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Buddy Up
From buddy comedies to world peace?

By Paula Marantz Cohen

The film The Interview starring Seth Rogen and James Franco, is the latest expression of a genre which, given the nature of its conventions, was bound to spark an “incident” eventually. Another example of this genre, where the fallout has been more horrific, is the French satirical magazine, Charlie Hebdo.

What the film and the magazine have in common is that they conform — one directly, the other more obliquely — to the buddy comedy.

The buddy comedy requires that two (or sometimes more) men behave like unruly, rambunctious boys. If you look at the editorial staff of Charlie Hebdo, you see a buddy comedy in operation, one that has lasted for almost fifty years. In America, comparable examples are MAD Magazine and the now defunct National Lampoon. All were created by adolescent boys who continued cracking their jokes and drawing their cartoons as they became men and, indeed, old men — as the sad pictures of the victims of the massacre at the French magazine make clear.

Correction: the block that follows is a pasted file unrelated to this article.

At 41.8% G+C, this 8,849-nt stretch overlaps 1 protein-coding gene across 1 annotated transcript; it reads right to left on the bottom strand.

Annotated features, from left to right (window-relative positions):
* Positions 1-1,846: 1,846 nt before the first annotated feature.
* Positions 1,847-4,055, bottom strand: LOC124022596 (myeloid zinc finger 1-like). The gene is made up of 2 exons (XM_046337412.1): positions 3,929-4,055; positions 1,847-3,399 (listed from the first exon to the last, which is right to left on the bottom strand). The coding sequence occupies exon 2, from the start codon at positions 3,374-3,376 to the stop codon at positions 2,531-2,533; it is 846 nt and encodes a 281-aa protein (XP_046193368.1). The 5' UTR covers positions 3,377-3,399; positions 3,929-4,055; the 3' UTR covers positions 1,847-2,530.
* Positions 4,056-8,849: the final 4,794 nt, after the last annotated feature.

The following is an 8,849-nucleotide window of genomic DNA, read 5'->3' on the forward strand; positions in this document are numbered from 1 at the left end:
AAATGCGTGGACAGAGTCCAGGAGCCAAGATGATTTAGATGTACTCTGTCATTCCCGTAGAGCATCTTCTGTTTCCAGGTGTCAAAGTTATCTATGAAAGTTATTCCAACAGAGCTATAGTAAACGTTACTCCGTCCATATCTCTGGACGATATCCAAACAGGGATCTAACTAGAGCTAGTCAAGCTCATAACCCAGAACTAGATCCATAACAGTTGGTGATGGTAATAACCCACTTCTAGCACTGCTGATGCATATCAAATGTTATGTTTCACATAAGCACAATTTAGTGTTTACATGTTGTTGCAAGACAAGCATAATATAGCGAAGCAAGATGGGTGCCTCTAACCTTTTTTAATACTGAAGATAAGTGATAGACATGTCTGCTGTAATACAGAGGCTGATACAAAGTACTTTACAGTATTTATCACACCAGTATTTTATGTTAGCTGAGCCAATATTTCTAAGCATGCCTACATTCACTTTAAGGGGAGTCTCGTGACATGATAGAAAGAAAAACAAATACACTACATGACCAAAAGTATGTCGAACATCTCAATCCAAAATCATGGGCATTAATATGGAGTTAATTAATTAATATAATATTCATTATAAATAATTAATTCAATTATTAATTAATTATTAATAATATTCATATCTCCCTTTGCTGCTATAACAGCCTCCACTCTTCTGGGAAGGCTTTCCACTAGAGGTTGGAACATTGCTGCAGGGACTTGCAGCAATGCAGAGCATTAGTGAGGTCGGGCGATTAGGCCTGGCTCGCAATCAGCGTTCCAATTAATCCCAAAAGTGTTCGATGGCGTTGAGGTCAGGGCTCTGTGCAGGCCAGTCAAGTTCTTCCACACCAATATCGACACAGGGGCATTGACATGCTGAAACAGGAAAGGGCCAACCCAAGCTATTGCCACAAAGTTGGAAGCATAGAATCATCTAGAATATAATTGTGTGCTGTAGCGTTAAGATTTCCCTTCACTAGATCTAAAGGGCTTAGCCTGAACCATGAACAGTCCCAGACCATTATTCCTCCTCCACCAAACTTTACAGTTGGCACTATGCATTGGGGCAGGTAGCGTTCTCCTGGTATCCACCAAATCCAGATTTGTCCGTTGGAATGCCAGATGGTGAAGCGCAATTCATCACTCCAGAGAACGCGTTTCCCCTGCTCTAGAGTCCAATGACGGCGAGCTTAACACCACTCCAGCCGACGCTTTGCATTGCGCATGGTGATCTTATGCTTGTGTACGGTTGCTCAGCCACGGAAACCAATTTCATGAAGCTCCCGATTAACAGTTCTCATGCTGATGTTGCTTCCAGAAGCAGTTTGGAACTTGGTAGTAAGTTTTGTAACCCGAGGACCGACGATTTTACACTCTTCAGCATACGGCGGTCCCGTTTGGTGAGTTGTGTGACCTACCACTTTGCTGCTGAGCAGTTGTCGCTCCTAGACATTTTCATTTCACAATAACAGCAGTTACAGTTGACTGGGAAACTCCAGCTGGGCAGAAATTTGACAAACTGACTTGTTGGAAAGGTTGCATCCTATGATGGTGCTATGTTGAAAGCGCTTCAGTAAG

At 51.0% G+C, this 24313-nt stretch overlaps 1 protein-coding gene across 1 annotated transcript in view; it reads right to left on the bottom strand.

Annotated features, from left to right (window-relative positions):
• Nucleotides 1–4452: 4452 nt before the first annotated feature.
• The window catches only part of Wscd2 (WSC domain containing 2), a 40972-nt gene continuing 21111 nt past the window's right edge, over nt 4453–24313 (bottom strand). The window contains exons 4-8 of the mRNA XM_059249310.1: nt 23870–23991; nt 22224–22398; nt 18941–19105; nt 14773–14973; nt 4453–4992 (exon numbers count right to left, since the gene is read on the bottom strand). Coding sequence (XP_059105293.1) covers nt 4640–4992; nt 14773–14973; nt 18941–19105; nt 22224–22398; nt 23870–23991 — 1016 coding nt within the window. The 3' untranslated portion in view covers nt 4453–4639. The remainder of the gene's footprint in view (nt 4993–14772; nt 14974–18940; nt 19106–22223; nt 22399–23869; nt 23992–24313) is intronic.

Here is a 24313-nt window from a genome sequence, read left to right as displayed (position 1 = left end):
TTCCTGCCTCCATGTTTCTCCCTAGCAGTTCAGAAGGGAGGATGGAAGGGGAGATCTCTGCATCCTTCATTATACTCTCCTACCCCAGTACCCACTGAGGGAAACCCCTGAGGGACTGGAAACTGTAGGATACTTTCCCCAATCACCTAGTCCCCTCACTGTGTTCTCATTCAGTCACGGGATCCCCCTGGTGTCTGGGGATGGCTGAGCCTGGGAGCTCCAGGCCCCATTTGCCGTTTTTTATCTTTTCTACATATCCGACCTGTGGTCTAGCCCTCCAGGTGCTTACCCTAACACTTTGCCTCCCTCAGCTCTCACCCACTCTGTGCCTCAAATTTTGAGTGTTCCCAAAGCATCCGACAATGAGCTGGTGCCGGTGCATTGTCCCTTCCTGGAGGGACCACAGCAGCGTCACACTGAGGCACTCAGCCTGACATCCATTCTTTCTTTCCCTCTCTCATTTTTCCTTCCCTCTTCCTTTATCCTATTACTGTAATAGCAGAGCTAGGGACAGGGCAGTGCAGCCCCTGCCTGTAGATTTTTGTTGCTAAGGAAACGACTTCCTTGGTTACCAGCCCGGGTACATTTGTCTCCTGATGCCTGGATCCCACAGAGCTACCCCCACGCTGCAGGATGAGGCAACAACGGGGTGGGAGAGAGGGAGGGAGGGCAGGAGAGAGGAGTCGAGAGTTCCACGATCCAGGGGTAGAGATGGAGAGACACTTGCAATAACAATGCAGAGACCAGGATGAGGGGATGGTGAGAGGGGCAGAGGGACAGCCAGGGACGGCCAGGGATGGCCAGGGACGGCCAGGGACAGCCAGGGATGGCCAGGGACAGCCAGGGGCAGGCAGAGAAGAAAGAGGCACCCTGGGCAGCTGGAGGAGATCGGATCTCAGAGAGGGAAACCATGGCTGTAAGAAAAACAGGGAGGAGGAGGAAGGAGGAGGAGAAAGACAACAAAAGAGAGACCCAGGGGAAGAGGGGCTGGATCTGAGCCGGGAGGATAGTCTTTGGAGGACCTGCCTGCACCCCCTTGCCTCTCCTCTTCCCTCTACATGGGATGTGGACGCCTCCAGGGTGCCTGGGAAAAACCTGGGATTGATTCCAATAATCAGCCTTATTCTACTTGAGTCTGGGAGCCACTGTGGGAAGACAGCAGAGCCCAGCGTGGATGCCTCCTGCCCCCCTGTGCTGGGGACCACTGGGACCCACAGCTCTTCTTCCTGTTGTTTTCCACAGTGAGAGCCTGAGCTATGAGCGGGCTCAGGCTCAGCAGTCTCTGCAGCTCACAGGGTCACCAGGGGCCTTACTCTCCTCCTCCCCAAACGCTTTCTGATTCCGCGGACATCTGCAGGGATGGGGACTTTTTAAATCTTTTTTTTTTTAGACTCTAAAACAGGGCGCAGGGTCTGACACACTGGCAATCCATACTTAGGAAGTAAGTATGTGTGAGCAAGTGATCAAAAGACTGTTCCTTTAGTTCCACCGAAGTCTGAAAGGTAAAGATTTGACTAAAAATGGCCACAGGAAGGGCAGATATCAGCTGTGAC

Judd Apatow, the producer-director who helped launch the recent spate of buddy comedy films, has a repertory group of boy-men, much as Stephane Charbonnier, the murdered editor of Charlie Hebdo, had such a staff. Seth Rogen, who directed The Interview, began his career under Apatow’s tutelage.

Although buddy comedy has thrived in recent years, it is part of a long tradition. Shakespeare may be responsible for its birth when he created the scenes between Prince Hal and Falstaff in Henry IV, part I. Vaudeville, film, and television have since brought us such classic duos as Laurel and Hardy, Abbott and Costello, Jackie Gleason and Art Carney, Jerry Lewis and Dean Martin, and Walter Matthau and Jack Lemmon. High culture has usurped it via Beckett whose Vladimir and Estragon in Waiting for Godot were inspired by Laurel and Hardy. But ultimately, buddy comedy belongs, irredeemably and unabashedly, to low culture.



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